Transloading and cross docking each use very different strategies to achieve the same end: reducing the costs of the supply chain. Both involve product handling and delivery to any of many different destinations. Both seek to increase the speed to market. Both consolidate the number of products into as few shipping steps as possible and both can handle customization of products. There are, however, core differences in the methods used. It’s important to understand these differences.
Is Cross Docking Better than Transloading?
Cross Dock Services
Cross dock services are used by many big box and chain retailers within their distribution chains. These services unload a truck and transfer the goods or products directly onto another truck for delivery to and end point. Items are stored only temporarily for transfer to another truck, which reduces the need for storage space and reduces turnaround time significantly—often, the time from shipment to receipt of an item is less than a day.
This form of shipment means that the carrier, shipper and 3PL must be exceptional, and coordination has to be top-notch. Any data involving shipping can create holes in the supply chain and cause unacceptable delays and errors.
Transloading, on the other hand, uses inbound ocean containers to ship mass amounts of cargo. In fact, the amount of cargo being shipped is expected to double in the next six years. When a company utilizes transloading, there are storage facilities at port terminals, through which cargo is transferred from one shipping unit to another.
Normally, in this form of shipping, a container is transferred from an international shipping carrier such as an ocean-bound vessel, into a storage facility, where it is then moved to a domestic carrier. The items offloaded from the ship will be palleted and classified before loading onto the truck.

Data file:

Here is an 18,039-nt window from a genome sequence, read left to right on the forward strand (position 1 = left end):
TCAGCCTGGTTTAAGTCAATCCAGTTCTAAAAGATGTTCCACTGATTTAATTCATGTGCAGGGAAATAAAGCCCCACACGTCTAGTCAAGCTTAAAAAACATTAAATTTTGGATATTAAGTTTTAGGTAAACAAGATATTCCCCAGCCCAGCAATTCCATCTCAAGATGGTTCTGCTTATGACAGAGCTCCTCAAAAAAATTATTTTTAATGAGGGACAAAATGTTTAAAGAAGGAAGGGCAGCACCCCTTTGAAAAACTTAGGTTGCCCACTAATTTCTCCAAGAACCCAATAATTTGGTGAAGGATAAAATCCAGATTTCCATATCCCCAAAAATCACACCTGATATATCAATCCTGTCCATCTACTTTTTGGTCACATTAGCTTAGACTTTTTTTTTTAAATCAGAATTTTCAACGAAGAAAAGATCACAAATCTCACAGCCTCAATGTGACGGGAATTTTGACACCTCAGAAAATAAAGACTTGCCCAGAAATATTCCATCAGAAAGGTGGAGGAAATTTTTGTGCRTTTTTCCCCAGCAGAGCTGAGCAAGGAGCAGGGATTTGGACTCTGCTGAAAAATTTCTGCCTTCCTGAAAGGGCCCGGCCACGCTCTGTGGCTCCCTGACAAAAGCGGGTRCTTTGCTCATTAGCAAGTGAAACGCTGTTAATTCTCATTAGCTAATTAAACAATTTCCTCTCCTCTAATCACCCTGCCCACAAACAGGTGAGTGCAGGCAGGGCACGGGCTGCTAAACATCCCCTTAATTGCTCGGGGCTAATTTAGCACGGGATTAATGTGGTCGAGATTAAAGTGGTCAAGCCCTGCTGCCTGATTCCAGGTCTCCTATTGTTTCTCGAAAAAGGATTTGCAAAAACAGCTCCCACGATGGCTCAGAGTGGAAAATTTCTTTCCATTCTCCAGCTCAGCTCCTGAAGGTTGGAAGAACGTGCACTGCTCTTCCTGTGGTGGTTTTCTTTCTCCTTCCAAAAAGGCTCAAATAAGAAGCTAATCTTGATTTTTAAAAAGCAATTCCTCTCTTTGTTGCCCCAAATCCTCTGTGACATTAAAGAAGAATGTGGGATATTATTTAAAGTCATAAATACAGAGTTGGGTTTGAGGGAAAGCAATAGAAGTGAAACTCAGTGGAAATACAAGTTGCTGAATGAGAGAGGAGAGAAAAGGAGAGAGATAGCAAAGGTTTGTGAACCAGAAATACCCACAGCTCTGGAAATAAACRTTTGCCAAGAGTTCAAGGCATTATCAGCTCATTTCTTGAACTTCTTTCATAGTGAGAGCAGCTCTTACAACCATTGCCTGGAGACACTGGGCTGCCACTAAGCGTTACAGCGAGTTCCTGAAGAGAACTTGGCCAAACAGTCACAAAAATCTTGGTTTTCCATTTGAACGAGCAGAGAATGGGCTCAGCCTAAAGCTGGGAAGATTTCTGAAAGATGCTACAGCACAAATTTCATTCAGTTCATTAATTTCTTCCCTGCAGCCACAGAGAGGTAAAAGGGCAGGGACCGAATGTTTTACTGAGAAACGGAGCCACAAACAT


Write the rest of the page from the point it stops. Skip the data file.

This method of shipping saves money in the transfer from the container to the truck. The major dangers of this sort of shipping, however, come in the storage at the port. There could be delays in initial transfer as well as damages and losses from theft.
Speed to Market
Both cross dock and transloading services seek to increase the speed a product reaches market from its production facility. This is the key requirement in any efficient supply chain. By using product consolidation and direct shipping while avoiding long-term storage delays and costs, cross dock and transloading shipments seek to build more efficient and cost-effective supply chains. As computer technology advances, both of these services will likely increase their efficiency and speed as the years to come, and will continue to be favored methods of getting the supply to the demand.
Of course, the proper crating materials are always needed for any method of shipping. If you are planning to transport any form of cargo, regardless of the size of your business or your supply chain, feel free to give us a call. Our broad range of shipping and crating materials are perfect for any materials you need to ship, and we are happy to help.